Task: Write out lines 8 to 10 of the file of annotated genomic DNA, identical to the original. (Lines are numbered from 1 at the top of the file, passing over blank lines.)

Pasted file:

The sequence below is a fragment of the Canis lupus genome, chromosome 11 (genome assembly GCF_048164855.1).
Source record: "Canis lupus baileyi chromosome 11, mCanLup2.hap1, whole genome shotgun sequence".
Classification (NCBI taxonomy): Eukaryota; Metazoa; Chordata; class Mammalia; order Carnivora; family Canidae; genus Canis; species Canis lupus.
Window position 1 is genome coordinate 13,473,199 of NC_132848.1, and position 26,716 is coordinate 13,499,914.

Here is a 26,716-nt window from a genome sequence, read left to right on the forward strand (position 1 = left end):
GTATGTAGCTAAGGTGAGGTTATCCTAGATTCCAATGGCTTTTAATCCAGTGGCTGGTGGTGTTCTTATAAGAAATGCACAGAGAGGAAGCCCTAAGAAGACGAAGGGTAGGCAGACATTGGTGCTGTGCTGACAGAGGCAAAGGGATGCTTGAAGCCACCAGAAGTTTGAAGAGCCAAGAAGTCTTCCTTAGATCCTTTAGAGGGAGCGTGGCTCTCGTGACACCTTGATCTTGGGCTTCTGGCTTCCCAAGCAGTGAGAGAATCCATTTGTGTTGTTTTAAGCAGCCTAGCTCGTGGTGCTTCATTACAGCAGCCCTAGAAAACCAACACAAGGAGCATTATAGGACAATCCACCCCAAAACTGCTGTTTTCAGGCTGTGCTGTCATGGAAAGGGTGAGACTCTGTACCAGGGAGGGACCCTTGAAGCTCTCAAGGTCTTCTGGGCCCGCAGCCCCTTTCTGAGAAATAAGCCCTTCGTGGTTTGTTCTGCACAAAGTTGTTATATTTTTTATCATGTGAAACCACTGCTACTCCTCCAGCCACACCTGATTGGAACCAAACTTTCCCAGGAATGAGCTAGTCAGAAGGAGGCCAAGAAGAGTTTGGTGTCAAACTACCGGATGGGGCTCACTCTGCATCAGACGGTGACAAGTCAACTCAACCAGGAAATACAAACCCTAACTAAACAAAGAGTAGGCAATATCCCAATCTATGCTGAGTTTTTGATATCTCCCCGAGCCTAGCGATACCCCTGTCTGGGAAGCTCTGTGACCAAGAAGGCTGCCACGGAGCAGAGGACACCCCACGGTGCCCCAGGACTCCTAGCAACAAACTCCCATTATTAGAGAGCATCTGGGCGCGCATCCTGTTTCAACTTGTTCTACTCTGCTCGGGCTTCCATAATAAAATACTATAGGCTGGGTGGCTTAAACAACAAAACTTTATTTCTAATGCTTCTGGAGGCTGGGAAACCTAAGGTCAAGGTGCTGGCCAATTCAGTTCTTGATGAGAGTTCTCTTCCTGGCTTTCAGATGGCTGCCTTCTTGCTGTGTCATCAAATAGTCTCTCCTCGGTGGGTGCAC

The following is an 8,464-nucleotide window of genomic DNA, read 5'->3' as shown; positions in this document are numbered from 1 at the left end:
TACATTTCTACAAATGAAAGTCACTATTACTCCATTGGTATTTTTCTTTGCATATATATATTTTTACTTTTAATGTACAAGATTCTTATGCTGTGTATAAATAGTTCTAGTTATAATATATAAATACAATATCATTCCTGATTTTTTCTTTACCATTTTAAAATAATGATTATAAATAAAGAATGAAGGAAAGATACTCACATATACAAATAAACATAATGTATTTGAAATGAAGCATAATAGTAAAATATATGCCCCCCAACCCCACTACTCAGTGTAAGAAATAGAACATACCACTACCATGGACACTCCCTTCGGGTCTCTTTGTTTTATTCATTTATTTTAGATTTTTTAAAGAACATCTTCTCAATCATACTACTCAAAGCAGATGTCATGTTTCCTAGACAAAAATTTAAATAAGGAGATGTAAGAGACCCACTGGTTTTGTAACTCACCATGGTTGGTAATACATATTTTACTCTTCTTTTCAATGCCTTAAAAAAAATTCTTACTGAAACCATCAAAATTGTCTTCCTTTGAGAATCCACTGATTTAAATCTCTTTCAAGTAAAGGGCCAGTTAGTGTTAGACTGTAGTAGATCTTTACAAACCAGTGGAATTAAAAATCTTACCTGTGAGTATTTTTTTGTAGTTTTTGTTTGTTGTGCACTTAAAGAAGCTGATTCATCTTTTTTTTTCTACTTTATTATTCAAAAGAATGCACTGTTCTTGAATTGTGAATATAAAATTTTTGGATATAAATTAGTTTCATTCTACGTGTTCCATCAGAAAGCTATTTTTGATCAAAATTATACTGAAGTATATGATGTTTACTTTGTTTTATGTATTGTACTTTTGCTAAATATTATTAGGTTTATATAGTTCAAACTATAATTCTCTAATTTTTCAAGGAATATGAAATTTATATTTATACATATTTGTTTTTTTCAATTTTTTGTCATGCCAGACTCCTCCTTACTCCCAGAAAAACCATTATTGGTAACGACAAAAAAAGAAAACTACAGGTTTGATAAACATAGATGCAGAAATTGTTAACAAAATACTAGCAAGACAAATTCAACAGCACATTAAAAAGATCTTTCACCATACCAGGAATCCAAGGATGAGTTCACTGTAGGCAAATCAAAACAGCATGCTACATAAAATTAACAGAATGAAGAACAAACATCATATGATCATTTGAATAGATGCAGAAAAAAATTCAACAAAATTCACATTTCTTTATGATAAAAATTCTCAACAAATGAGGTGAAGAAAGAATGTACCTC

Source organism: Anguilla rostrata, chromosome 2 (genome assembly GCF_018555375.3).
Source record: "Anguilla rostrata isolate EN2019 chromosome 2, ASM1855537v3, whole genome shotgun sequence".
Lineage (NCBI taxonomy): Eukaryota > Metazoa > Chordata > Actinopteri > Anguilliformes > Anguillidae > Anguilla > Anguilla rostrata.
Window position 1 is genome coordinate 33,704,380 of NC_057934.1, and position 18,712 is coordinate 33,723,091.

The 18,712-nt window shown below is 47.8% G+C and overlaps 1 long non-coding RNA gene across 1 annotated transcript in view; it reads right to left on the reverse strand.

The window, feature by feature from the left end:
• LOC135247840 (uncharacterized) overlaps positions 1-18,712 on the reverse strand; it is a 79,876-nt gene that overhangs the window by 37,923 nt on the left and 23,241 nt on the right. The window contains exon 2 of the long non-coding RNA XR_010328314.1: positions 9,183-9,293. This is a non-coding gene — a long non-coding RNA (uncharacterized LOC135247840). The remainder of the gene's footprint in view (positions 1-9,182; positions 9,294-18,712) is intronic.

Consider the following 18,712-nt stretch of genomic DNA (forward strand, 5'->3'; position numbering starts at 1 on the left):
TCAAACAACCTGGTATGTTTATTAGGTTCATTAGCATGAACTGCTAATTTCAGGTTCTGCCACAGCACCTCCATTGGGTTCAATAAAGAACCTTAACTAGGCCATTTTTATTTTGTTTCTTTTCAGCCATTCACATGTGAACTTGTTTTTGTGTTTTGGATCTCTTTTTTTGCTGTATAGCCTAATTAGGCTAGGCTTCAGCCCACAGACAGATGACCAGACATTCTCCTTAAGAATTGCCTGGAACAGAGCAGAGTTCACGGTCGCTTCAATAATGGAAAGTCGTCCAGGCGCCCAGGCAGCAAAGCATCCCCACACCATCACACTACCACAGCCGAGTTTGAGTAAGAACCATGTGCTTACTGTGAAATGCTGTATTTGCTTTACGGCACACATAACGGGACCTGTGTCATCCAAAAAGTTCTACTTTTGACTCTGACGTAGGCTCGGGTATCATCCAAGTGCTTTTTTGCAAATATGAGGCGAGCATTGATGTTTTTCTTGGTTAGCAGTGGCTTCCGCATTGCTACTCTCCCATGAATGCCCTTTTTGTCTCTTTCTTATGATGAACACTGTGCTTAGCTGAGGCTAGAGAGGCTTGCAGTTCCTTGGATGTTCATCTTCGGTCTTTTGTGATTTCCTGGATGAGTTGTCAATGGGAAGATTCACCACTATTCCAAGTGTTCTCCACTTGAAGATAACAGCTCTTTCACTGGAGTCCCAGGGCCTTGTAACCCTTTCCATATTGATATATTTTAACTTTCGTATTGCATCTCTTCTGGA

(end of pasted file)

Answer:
TACATTTCTACAAATGAAAGTCACTATTACTCCATTGGTATTTTTCTTTGCATATATATATTTTTACTTTTAATGTACAAGATTCTTATGCTGTGTATAAATAGTTCTAGTTATAATATATAAATACAATATCATTCCTGATTTTTTCTTTACCATTTTAAAATAATGATTATAAATAAAGAATGAAGGAAAGATACTCACATATACAAATAAACATAATGTATTTGAAATGAAGCATAATAGTAAAATATATGCCCCCCAACCCCACTACTCAGTGTAAGAAATAGAACATACCACTACCATGGACACTCCCTTCGGGTCTCTTTGTTTTATTCATTTATTTTAGATTTTTTAAAGAACATCTTCTCAATCATACTACTCAAAGCAGATGTCATGTTTCCTAGACAAAAATTTAAATAAGGAGATGTAAGAGACCCACTGGTTTTGTAACTCACCATGGTTGGTAATACATATTTTACTCTTCTTTTCAATGCCTTAAAAAAAATTCTTACTGAAACCATCAAAATTGTCTTCCTTTGAGAATCCACTGATTTAAATCTCTTTCAAGTAAAGGGCCAGTTAGTGTTAGACTGTAGTAGATCTTTACAAACCAGTGGAATTAAAAATCTTACCTGTGAGTATTTTTTTGTAGTTTTTGTTTGTTGTGCACTTAAAGAAGCTGATTCATCTTTTTTTTTCTACTTTATTATTCAAAAGAATGCACTGTTCTTGAATTGTGAATATAAAATTTTTGGATATAAATTAGTTTCATTCTACGTGTTCCATCAGAAAGCTATTTTTGATCAAAATTATACTGAAGTATATGATGTTTACTTTGTTTTATGTATTGTACTTTTGCTAAATATTATTAGGTTTATATAGTTCAAACTATAATTCTCTAATTTTTCAAGGAATATGAAATTTATATTTATACATATTTGTTTTTTTCAATTTTTTGTCATGCCAGACTCCTCCTTACTCCCAGAAAAACCATTATTGGTAACGACAAAAAAAGAAAACTACAGGTTTGATAAACATAGATGCAGAAATTGTTAACAAAATACTAGCAAGACAAATTCAACAGCACATTAAAAAGATCTTTCACCATACCAGGAATCCAAGGATGAGTTCACTGTAGGCAAATCAAAACAGCATGCTACATAAAATTAACAGAATGAAGAACAAACATCATATGATCATTTGAATAGATGCAGAAAAAAATTCAACAAAATTCACATTTCTTTATGATAAAAATTCTCAACAAATGAGGTGAAGAAAGAATGTACCTC

Source organism: Anguilla rostrata, chromosome 2 (genome assembly GCF_018555375.3).
Source record: "Anguilla rostrata isolate EN2019 chromosome 2, ASM1855537v3, whole genome shotgun sequence".